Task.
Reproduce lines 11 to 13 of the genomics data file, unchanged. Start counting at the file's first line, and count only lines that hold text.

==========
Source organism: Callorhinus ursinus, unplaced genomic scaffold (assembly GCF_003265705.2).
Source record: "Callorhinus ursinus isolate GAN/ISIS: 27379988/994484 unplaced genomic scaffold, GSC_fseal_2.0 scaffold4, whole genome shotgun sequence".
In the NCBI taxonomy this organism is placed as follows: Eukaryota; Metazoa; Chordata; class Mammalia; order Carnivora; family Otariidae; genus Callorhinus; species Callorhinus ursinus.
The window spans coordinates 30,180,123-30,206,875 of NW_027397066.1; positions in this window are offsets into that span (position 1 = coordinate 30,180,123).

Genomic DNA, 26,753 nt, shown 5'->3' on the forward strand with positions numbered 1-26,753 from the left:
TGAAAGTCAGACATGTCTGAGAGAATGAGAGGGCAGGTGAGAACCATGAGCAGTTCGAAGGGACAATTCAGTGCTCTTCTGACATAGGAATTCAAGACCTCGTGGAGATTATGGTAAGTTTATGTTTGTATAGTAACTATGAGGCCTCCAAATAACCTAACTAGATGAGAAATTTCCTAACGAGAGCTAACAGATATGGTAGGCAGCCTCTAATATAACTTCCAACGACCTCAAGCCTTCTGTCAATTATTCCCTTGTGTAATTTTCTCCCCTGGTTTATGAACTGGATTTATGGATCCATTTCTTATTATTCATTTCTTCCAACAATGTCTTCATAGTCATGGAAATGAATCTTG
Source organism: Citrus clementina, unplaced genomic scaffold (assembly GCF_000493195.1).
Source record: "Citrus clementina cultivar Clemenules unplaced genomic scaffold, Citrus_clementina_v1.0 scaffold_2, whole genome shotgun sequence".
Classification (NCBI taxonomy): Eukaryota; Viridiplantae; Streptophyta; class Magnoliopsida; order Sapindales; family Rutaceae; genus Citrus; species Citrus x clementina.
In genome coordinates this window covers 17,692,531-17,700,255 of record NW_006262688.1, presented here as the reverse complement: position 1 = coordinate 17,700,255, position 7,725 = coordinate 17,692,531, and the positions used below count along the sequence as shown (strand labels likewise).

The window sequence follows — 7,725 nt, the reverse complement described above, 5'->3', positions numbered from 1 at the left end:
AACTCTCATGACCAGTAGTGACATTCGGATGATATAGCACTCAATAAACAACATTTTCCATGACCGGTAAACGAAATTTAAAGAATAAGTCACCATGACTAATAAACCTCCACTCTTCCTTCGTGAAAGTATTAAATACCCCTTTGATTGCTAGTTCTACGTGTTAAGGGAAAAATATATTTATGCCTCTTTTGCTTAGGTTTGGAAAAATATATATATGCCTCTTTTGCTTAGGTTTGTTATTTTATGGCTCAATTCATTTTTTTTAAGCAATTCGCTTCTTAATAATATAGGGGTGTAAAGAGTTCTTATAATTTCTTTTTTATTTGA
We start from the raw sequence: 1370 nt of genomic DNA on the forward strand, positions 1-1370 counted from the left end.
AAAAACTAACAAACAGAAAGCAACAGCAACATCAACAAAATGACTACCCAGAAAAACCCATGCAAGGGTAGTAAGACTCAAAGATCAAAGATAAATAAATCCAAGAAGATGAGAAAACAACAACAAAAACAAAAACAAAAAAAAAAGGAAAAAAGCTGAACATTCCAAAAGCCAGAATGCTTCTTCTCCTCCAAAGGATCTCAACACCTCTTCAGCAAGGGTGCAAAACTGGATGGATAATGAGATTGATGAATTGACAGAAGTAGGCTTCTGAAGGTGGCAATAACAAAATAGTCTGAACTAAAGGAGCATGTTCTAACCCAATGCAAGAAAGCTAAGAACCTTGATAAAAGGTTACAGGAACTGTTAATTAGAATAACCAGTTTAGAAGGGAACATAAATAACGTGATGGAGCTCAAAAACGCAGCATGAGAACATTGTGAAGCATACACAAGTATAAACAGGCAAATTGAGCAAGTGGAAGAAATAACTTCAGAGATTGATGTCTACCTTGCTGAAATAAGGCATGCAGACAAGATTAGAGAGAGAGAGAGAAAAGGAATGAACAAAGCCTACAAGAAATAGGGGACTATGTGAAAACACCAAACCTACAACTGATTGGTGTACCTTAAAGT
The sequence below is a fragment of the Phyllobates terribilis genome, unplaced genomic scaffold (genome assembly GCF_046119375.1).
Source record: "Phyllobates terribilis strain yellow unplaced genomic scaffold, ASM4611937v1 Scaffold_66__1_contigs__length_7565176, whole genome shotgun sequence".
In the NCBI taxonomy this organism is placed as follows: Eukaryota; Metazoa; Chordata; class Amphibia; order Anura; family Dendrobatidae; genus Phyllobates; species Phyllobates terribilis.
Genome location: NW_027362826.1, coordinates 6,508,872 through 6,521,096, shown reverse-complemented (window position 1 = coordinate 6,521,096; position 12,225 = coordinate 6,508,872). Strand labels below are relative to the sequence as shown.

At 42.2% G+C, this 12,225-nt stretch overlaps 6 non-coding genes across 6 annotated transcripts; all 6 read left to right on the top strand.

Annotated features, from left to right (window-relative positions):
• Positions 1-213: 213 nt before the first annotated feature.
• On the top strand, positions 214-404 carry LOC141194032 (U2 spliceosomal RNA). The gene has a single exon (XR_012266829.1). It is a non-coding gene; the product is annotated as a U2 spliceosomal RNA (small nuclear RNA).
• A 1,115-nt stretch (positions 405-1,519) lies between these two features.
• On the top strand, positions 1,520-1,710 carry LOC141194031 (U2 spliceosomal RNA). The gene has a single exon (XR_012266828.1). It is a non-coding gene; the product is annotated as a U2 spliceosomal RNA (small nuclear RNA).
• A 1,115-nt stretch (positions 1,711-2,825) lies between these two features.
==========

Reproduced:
The window sequence follows — 7,725 nt, the reverse complement described above, 5'->3', positions numbered from 1 at the left end:
AACTCTCATGACCAGTAGTGACATTCGGATGATATAGCACTCAATAAACAACATTTTCCATGACCGGTAAACGAAATTTAAAGAATAAGTCACCATGACTAATAAACCTCCACTCTTCCTTCGTGAAAGTATTAAATACCCCTTTGATTGCTAGTTCTACGTGTTAAGGGAAAAATATATTTATGCCTCTTTTGCTTAGGTTTGGAAAAATATATATATGCCTCTTTTGCTTAGGTTTGTTATTTTATGGCTCAATTCATTTTTTTTAAGCAATTCGCTTCTTAATAATATAGGGGTGTAAAGAGTTCTTATAATTTCTTTTTTATTTGA
We start from the raw sequence: 1370 nt of genomic DNA on the forward strand, positions 1-1370 counted from the left end.